The Electronic Log Device (ELD) Mandate of 2017 has fueled many discussions as of late, including those about driver dwell time. Traditionally viewed as a carrier issue, the dwell time problem has become critical due the constraints drivers face from the mandate’s strict Hours of Service (HOS) requirements. Last June, Capstone broached this sensitive topic, particularly the costs associated with dwell time, and shippers have been discussing ways to address the problem ever since.

The Dwell Time Problem is Everybody’s Problem

Drivers are caught between a rock and a hard place when it comes to HOS requirements. Having to fit loading, unloading, and scheduling duties into a strict number of hours per day is challenging. Dwell time is included in HOS maximums, which means delays reduce the number of hours they are legally permitted to drive before having to stop for a rest break. There’s little flexibility on this rule (FMCSA).

The issue is more complicated than it seems. Having to take an unplanned break before making the next delivery means the driver may miss the next 2-hour pickup window and be required to wait to be unloaded again. Some receivers also assess chargebacks to the shipper or reject the shipment.

The ripple effects don’t stop there. Delays also strain carrier relationships with receivers further down the supply chain, or ruin carrier relationships with brokers—resulting in permanently lost capacity. Additionally, shippers who make a driver wait for more than two hours must pay detention fees of between $50 and $100 per occurrence.

But shippers and brokers aren’t the only ones who pay for the dwell time problem. The Federal Motor Carrier Safety Administration (FMCSA) estimates that trucking companies pay more than $3 billion per year in costs, and the general public pitches in more than $6.5 billion per year (OOIDA). Ultimately, everyone pays, from the driver to the customer.

The Dwell Time Problem Costs Lives

What may be most surprising about the consequences of the dwell time problem is that it takes a toll in human lives. A recent study by the U.S. Department of Transportation and the FMCSA determined that for every 15-minute increase in average dwell time, average crash rates also climb by 6.2 percent. The logic is that drivers who have been detained may drive while fatigued or try to make up lost time and income with unsafe driving practices. These behaviors make crashes more likely, resulting in more injuries and deaths, in addition to financial losses (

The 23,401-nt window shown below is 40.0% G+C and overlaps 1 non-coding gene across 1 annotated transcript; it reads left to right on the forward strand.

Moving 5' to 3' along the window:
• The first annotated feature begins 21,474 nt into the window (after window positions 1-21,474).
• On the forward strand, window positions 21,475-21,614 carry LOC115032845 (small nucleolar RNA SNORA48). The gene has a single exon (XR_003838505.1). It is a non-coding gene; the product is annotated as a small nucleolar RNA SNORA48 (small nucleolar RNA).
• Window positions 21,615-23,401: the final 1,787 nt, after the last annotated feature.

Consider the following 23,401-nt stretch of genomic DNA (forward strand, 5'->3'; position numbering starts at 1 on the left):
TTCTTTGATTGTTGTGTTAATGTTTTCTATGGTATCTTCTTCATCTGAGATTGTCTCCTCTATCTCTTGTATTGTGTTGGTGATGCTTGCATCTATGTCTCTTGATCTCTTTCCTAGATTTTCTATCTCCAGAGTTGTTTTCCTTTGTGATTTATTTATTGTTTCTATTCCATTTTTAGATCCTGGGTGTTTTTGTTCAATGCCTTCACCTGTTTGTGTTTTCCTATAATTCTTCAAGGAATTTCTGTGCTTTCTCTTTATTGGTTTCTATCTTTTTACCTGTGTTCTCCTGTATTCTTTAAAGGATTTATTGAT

Ways to Address the Dwell Time Problem

Consider acting on the following ideas to reduce driver dwell times and its negative aftereffects:

  1. Enforce Strict Appointment SchedulingWe’re seeing more shippers move away from “first-come, first-served,” to scheduled appointment times to increase efficiency.
  1. Manage Traffic. Help drivers find designated loading places, entrances, and exits by posting clear signs to helps you better manage traffic flow and bottlenecks. This is especially important for larger facilities.
  1. Use Drop and Hook. Dedicate trailers to drop and hook, instead of live loading. It just may be worth the investment when it offsets the costs of dwell time—in terms of both productivity and relationships.
  1. Pre-Stage Freight. Help carriers get in and out faster by prepping freight on the dock, so it’s ready to go.
  1. Pre-Cool Trailers. Save drivers an hour or two—the time it takes to cool a refrigerated trailer for produce – by starting the process ahead of their arrival.
  1. Communicate Proactively. Keep carriers in the loop by calling them as soon as you know about delays. This helps them re-plan their schedule around hours-of-service requirements.
  1. Track Dwell Time. Make dwell time a Key Performance Indicator (KPI). Track loading and unloading times, compare metrics across days of the week and against other variables, review metrics regularly, and include dwell-time reduction in your continuous improvement initiatives.

Capstone Understands the Dwell Time Problem

Understanding the big issues and trends that affect transportation is essential to effectively serving shippers and their customers, as well as the industry at large. And, keeping you informed is a key part of that commitment. Check back regularly for the latest insights from Capstone or subscribe using the form below to have valuable updates emailed directly to your inbox.